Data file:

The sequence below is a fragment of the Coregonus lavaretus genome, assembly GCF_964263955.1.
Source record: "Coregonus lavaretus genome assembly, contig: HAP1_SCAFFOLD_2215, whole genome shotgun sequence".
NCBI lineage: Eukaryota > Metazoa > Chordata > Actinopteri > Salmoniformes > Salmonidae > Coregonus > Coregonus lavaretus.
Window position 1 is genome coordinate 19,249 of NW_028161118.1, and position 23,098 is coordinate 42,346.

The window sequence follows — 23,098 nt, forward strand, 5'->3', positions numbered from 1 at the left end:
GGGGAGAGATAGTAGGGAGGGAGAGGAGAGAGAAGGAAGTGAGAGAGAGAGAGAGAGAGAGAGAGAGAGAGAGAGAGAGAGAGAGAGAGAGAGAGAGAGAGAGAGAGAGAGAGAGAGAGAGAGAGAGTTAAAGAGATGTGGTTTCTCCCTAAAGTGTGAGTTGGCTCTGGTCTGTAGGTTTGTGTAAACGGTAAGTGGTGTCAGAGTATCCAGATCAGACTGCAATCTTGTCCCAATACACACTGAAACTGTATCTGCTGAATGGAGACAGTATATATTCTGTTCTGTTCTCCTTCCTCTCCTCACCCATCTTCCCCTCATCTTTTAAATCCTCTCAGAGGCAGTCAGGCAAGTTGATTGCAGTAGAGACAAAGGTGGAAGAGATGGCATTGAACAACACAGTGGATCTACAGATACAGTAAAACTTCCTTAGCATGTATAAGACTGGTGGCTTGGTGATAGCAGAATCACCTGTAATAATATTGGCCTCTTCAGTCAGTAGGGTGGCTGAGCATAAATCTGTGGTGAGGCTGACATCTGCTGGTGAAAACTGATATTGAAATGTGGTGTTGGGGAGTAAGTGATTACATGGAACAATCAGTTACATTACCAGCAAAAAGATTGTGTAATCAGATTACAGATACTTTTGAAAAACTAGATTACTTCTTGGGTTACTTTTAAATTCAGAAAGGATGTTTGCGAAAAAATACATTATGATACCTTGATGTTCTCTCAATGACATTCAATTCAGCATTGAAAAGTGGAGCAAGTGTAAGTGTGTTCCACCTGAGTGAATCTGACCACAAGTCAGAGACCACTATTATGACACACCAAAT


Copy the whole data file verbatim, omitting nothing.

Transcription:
The sequence below is a fragment of the Coregonus lavaretus genome, assembly GCF_964263955.1.
Source record: "Coregonus lavaretus genome assembly, contig: HAP1_SCAFFOLD_2215, whole genome shotgun sequence".
NCBI lineage: Eukaryota > Metazoa > Chordata > Actinopteri > Salmoniformes > Salmonidae > Coregonus > Coregonus lavaretus.
Window position 1 is genome coordinate 19,249 of NW_028161118.1, and position 23,098 is coordinate 42,346.

The window sequence follows — 23,098 nt, forward strand, 5'->3', positions numbered from 1 at the left end:
GGGGAGAGATAGTAGGGAGGGAGAGGAGAGAGAAGGAAGTGAGAGAGAGAGAGAGAGAGAGAGAGAGAGAGAGAGAGAGAGAGAGAGAGAGAGAGAGAGAGAGAGAGAGAGAGAGAGAGAGAGAGAGTTAAAGAGATGTGGTTTCTCCCTAAAGTGTGAGTTGGCTCTGGTCTGTAGGTTTGTGTAAACGGTAAGTGGTGTCAGAGTATCCAGATCAGACTGCAATCTTGTCCCAATACACACTGAAACTGTATCTGCTGAATGGAGACAGTATATATTCTGTTCTGTTCTCCTTCCTCTCCTCACCCATCTTCCCCTCATCTTTTAAATCCTCTCAGAGGCAGTCAGGCAAGTTGATTGCAGTAGAGACAAAGGTGGAAGAGATGGCATTGAACAACACAGTGGATCTACAGATACAGTAAAACTTCCTTAGCATGTATAAGACTGGTGGCTTGGTGATAGCAGAATCACCTGTAATAATATTGGCCTCTTCAGTCAGTAGGGTGGCTGAGCATAAATCTGTGGTGAGGCTGACATCTGCTGGTGAAAACTGATATTGAAATGTGGTGTTGGGGAGTAAGTGATTACATGGAACAATCAGTTACATTACCAGCAAAAAGATTGTGTAATCAGATTACAGATACTTTTGAAAAACTAGATTACTTCTTGGGTTACTTTTAAATTCAGAAAGGATGTTTGCGAAAAAATACATTATGATACCTTGATGTTCTCTCAATGACATTCAATTCAGCATTGAAAAGTGGAGCAAGTGTAAGTGTGTTCCACCTGAGTGAATCTGACCACAAGTCAGAGACCACTATTATGACACACCAAAT